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2016
Lebrato, M, Andersson AJ, Ries JB, Aronson RB, Lamare MD, Koeve W, Oschlies A, Iglesias-Rodriguez MD, Thatje S, Amsler M, Vos SC, Jones DOB, Ruhl HA, Gates AR, McClintock JB.  2016.  Benthic marine calcifiers coexist with CaCO3-undersaturated seawater worldwide. Global Biogeochemical Cycles. 30:1038-1053.   10.1002/2015GB005260   Abstract

Ocean acidification and decreasing seawater saturation state with respect to calcium carbonate (CaCO3) minerals have raised concerns about the consequences to marine organisms that build CaCO3 structures. A large proportion of benthic marine calcifiers incorporate Mg2+ into their skeletons (Mg-calcite), which, in general, reduces mineral stability. The relative vulnerability of some marine calcifiers to ocean acidification appears linked to the relative solubility of their shell or skeletal mineralogy, although some organisms have sophisticated mechanisms for constructing and maintaining their CaCO3 structures causing deviation from this dependence. Nevertheless, few studies consider seawater saturation state with respect to the actual Mg-calcite mineralogy (ΩMg-x) of a species when evaluating the effect of ocean acidification on that species. Here, a global dataset of skeletal mole % MgCO3 of benthic calcifiers and in situ environmental conditions spanning a depth range of 0 m (subtidal/neritic) to 5600 m (abyssal) was assembled to calculate in situ ΩMg-x. This analysis shows that 24% of the studied benthic calcifiers currently experience seawater mineral undersaturation (ΩMg-x < 1). As a result of ongoing anthropogenic ocean acidification over the next 200 to 3000 years, the predicted decrease in seawater mineral saturation will expose approximately 57% of all studied benthic calcifying species to seawater undersaturation. These observations reveal a surprisingly high proportion of benthic marine calcifiers exposed to seawater that is undersaturated with respect to their skeletal mineralogy, underscoring the importance of using species-specific seawater mineral saturation states when investigating the impact of CO2-induced ocean acidification on benthic marine calcification.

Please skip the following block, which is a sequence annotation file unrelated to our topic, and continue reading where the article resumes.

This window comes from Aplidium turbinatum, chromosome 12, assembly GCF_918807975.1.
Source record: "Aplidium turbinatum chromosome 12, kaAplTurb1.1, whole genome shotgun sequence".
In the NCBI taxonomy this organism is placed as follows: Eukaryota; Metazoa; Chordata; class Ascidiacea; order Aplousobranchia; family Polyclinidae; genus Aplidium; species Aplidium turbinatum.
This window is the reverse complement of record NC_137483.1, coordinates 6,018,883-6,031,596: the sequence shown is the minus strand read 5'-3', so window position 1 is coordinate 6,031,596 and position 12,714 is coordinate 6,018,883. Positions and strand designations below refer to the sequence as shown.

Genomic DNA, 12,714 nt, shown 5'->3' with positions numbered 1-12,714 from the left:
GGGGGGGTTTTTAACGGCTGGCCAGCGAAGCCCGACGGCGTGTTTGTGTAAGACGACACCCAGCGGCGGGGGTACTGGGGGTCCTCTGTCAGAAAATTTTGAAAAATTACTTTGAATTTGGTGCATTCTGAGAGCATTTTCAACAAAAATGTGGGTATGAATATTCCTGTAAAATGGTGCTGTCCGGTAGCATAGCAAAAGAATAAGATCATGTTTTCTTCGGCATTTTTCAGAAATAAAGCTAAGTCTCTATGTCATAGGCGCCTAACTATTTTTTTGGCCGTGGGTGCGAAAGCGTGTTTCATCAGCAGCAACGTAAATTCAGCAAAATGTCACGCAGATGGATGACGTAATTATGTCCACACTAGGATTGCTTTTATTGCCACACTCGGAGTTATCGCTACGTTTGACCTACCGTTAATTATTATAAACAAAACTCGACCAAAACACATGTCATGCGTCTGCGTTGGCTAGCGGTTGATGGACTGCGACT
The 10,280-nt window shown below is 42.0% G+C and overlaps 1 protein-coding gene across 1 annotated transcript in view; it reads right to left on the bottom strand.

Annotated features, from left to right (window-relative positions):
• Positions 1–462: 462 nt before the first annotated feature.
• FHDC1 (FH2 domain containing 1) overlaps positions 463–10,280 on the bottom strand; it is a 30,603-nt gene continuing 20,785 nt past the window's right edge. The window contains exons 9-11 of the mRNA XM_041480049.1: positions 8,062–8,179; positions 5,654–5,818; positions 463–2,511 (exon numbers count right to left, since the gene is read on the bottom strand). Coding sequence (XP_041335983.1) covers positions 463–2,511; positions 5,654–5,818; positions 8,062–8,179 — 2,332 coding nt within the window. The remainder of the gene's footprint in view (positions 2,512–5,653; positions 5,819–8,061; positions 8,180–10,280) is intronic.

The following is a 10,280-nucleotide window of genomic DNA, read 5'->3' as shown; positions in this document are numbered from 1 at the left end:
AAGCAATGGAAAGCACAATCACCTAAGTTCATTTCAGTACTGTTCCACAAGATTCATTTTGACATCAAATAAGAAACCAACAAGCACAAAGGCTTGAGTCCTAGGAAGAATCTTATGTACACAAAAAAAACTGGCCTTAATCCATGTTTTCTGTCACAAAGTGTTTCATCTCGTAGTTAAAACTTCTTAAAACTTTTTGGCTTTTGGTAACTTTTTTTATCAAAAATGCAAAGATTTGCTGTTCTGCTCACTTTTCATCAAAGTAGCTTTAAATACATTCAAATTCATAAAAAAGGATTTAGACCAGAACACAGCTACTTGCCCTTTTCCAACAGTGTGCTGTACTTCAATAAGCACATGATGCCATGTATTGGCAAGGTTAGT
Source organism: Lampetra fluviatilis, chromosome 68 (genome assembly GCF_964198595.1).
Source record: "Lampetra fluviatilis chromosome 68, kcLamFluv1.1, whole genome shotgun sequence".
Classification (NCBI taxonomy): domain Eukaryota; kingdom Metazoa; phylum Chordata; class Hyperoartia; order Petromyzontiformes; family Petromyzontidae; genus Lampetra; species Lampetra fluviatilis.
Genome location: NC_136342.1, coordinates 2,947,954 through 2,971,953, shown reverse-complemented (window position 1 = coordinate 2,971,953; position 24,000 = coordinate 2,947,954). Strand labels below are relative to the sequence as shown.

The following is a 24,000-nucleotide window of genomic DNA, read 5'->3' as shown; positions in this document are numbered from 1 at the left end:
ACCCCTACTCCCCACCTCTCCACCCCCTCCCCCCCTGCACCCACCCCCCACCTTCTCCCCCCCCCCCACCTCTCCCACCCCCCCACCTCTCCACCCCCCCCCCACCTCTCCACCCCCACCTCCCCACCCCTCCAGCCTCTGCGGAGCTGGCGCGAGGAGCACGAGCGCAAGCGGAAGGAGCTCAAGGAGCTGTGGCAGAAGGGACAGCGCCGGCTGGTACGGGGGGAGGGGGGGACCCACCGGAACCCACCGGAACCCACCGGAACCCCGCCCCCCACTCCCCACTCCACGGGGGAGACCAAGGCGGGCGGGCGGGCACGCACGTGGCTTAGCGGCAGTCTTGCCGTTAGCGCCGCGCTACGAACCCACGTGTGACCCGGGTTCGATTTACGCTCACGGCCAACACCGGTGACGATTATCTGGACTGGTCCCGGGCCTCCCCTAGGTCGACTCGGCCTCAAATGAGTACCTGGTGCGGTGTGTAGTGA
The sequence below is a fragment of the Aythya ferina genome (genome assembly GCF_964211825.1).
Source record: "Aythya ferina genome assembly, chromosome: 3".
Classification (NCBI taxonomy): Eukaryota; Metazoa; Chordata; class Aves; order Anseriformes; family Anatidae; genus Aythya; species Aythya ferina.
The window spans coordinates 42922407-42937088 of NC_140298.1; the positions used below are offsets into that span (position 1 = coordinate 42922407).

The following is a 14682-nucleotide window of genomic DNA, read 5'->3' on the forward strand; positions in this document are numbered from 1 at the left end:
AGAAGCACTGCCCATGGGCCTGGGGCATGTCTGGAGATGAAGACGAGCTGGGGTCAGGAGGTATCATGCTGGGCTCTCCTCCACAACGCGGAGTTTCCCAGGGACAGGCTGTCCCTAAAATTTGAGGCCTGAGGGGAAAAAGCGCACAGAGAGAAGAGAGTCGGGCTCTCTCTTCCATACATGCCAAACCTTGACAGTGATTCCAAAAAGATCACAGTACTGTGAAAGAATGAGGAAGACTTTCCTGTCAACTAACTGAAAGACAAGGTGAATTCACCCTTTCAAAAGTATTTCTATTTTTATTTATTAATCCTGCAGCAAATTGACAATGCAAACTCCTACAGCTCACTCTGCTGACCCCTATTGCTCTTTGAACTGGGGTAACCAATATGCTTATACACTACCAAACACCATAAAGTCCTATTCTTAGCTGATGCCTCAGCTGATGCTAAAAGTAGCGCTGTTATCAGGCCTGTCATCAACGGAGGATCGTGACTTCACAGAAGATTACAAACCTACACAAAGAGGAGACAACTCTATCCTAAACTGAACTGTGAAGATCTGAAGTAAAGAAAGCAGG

2011
Andersson, AJ, Mackenzie FT.  2011.  Technical comment on Kroeker et al. (2010) Meta-analysis reveals negative yet variable effects of ocean acidification on marine organisms. Ecology Letters, 13, 1419–1434. Ecology Letters. 14:E1-E2.: Blackwell Publishing Ltd   10.1111/j.1461-0248.2011.01646.x   AbstractWebsite

Meta-analysis of experimental results has been interpreted to imply that the calcification response of organisms depositing high Mg-calcite is more resilient to ocean acidification than organisms depositing aragonite/calcite. This conclusion might be biased by inadequate recognition and categorisation of high Mg-calcite according to mineral solubility.

2007
Andersson, AJ, Bates NR, Mackenzie FT.  2007.  Dissolution of carbonate sediments under rising pCO(2) and ocean acidification: Observations from Devil's Hole, Bermuda. Aquatic Geochemistry. 13:237-264.   10.1007/s10498-007-9018-8   AbstractWebsite

Rising atmospheric pCO(2) and ocean acidification originating from human activities could result in increased dissolution of metastable carbonate minerals in shallow-water marine sediments. In the present study, in situ dissolution of carbonate sedimentary particles in Devil's Hole, Bermuda, was observed during summer when thermally driven density stratification restricted mixing between the bottom water and the surface mixed layer and microbial decomposition of organic matter in the subthermocline layer produced pCO(2) levels similar to or higher than those levels anticipated by the end of the 21st century. Trends in both seawater chemistry and the composition of sediments in Devil's Hole indicate that Mg-calcite minerals are subject to selective dissolution under conditions of elevated pCO(2). The derived rates of dissolution based on observed changes in excess alkalinity and estimates of vertical eddy diffusion ranged from 0.2 mmol to 0.8 mmol CaCO3 m(-2) h(-1). On a yearly basis, this range corresponds to 175-701 g CaCO3 m(-2) year(-1); the latter rate is close to 50% of the estimate of the current average global coral reef calcification rate of about 1,500 g CaCO3 m(-2) year(-1). Considering a reduction in marine calcification of 40% by the year 2100, or 90% by 2300, as a result of surface ocean acidification, the combination of high rates of carbonate dissolution and reduced rates of calcification implies that coral reefs and other carbonate sediment environments within the 21st and following centuries could be subject to a net loss in carbonate material as a result of increasing pCO(2) arising from burning of fossil fuels.